Author Topic: Wood=tone?  (Read 1104 times)

Offline goldphinga

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Wood=tone?
« on: July 13, 2015, 02:47:01 PM »
So how much bearing on sustain/tone does the amount of wood have on the tone of a Rhodes? For example the wood in the harp, keybed, the older wooden hammers, older wooden support blocks? Some say the wooden hammers/support blocks make for a better sound though I've heard and worked on some pretty incredible sounding metal frame Rhodes'.

SO-The rhodes tine/tonebar combo is essentially de-coupled from the wood, but does it have any bearing on the sound and quality of tone/sustain? If you were to remove all the wood from the harp for example, and mount all the tines and pickups in carbon fibre, would the tone radically alter? That's the kinda thing I want to discuss...

Thoughts please!

« Last Edit: July 13, 2015, 03:36:40 PM by goldphinga »

Offline Ben Bove

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Re: Wood=tone?
« Reply #1 on: July 13, 2015, 05:59:22 PM »
My personal opinion on this is very direct - the wood makes no difference whatsoever on tone.  Specifically, the pickup itself amplifies nearly zero noise outside of the short field of the magnet.  As an example, if a tine is slightly outside of the pickup field, you can barely hear it.  The distance of a misaligned tine compared to the distance sound would travel off a keybed or support blocks is much greater.  In a microphone scenario where spatial noise is picked up this would be different, but specifically on Rhodes pickups - I feel the field is too near to be affected by its surroundings whether they're wood, plastic or metal.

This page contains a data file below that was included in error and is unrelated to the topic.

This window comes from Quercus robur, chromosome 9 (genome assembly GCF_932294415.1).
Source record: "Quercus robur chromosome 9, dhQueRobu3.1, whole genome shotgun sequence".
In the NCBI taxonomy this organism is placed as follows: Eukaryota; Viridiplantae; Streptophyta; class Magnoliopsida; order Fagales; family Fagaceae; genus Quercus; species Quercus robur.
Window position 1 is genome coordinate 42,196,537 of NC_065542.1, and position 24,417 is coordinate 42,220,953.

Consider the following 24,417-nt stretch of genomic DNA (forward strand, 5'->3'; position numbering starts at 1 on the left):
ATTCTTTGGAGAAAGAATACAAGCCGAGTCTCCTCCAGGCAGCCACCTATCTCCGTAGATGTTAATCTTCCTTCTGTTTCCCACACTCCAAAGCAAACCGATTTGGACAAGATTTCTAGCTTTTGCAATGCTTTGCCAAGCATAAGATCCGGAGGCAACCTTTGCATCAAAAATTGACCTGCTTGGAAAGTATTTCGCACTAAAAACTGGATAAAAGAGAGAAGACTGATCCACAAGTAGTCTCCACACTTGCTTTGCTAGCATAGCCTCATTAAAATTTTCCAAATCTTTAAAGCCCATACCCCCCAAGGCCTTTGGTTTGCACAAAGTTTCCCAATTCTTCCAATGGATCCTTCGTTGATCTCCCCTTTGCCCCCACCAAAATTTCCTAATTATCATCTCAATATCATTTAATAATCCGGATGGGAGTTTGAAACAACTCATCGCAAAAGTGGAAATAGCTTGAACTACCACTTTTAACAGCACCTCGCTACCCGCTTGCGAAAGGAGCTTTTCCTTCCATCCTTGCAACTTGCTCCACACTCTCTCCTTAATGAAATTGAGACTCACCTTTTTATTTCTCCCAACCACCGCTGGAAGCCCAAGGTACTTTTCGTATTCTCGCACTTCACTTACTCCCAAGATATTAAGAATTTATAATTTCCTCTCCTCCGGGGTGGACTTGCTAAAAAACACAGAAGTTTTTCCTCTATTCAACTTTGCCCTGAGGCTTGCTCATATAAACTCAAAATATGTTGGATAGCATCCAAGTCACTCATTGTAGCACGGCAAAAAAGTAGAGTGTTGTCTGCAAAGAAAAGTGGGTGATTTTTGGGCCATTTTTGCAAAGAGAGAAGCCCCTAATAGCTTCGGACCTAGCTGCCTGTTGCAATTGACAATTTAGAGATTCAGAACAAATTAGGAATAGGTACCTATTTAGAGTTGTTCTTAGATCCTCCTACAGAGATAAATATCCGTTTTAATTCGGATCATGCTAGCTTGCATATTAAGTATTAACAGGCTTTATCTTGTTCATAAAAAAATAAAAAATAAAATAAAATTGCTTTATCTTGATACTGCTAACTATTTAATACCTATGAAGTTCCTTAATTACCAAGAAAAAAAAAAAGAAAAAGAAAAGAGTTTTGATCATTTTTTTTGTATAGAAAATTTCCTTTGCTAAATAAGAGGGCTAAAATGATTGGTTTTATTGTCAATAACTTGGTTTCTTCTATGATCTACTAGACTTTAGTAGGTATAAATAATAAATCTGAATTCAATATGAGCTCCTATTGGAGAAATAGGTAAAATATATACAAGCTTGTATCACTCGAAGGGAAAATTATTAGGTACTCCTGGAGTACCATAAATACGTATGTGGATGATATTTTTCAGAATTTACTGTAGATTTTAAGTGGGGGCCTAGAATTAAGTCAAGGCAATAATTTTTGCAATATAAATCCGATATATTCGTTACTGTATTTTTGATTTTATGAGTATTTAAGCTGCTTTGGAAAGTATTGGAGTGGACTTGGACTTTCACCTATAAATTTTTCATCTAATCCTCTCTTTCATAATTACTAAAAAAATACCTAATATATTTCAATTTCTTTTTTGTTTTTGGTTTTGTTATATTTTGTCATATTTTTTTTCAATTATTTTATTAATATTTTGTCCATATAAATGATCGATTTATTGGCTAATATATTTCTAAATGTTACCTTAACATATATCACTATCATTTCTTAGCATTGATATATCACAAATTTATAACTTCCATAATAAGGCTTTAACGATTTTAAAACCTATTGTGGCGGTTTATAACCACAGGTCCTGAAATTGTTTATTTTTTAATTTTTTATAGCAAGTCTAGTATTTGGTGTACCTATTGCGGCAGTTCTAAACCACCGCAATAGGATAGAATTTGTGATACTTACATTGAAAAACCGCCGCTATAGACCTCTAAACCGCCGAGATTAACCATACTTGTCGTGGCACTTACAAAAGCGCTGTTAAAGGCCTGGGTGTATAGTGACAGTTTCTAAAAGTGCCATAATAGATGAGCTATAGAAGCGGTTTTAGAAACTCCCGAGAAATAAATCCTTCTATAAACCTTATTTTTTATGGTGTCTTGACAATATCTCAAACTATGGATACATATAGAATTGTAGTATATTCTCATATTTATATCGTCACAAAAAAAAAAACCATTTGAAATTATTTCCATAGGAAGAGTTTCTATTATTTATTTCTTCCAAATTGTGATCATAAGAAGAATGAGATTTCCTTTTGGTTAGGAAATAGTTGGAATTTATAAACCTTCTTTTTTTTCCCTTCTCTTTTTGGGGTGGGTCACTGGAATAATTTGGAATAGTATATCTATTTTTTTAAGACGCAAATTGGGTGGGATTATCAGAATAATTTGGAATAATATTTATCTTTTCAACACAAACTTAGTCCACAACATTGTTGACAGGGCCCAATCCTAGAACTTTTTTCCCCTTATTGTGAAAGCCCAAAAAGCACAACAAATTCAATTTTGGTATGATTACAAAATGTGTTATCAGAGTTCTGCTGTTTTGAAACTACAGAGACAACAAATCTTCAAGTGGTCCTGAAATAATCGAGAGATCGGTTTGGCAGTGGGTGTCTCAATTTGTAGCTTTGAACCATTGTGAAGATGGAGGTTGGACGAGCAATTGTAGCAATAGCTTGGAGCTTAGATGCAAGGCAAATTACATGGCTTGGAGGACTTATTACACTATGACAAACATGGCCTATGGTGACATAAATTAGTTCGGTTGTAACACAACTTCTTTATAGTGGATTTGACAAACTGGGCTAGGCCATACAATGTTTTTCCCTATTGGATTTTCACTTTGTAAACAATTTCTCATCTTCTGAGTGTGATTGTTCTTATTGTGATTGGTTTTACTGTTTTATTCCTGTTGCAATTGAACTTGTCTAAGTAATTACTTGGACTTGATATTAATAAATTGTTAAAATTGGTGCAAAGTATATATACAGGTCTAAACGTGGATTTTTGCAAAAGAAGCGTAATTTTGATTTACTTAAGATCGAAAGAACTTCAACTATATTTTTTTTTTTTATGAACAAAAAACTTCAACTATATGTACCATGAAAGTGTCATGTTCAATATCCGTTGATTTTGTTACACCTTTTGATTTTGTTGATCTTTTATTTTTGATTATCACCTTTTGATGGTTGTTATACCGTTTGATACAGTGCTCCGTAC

What the wood does do however is serve as a damper for mechanical noises - hammer noise, key return, any non-musical ambient noises can be reduced by wood - so that to the player's ears the Rhodes sounds less noisy when you're playing it.  The Mark V for example is louder mechanically with the thinner plastic shell (but again this is only to the immediate player's ears, and isn't transferred through the tone/pickups themselves).

You're spot on when you say you've worked on some pretty incredible metal frame Rhodes.  There is a little craftsman's allure to having wood as a part of the instrument, but specifically with tone I don't believe it has an affect.  The cost of carbon fibre would've been cost-prohibitive in mass production, but I can see where you're going by eliminating weight of the piano.  I would say in a blindfold test, the same piano with no wooden frame would sound the same if it were structurally sound.
« Last Edit: July 13, 2015, 06:01:27 PM by bjammerz »
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Offline pianotuner steveo

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Re: Wood=tone?
« Reply #2 on: July 13, 2015, 10:11:21 PM »
I agree with Ben.
1960 Wurlitzer model 700 EP
1968 Gibson G101 Combo organ
1975 Rhodes Piano Bass
1979 Wurlitzer 206A EP
1980 Wurlitzer 200A EP
1980 Wurlitzer 270 Butterfly Grand
2000 Yamaha acoustic piano
2004 Hammond XK3
2009 73A Rhodes Mark 7
2009 Korg SV-1 73
....and a few guitars...

Offline The Real MC

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Re: Wood=tone?
« Reply #3 on: July 14, 2015, 10:49:47 PM »
I used to believe that wood harp supports changed the tone, but not anymore.

Offline Student Rhodes

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Re: Wood=tone?
« Reply #4 on: July 14, 2015, 10:58:06 PM »
Well, if the wood harps supports it affect the tone, then you can't discount the compressed cardboard or whatever that stuff is they used to shim the harps.

Offline David Aubke

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Re: Wood=tone?
« Reply #5 on: July 15, 2015, 07:09:44 AM »
I think it's conceivable that the wood could affect the tone by changing the sympathetic vibrations of the entire system. Yes, the tone generators are supposed to be isolated by grommets and springs but surely there's still some interaction. My gut says the difference would be nearly immeasurably small but still...
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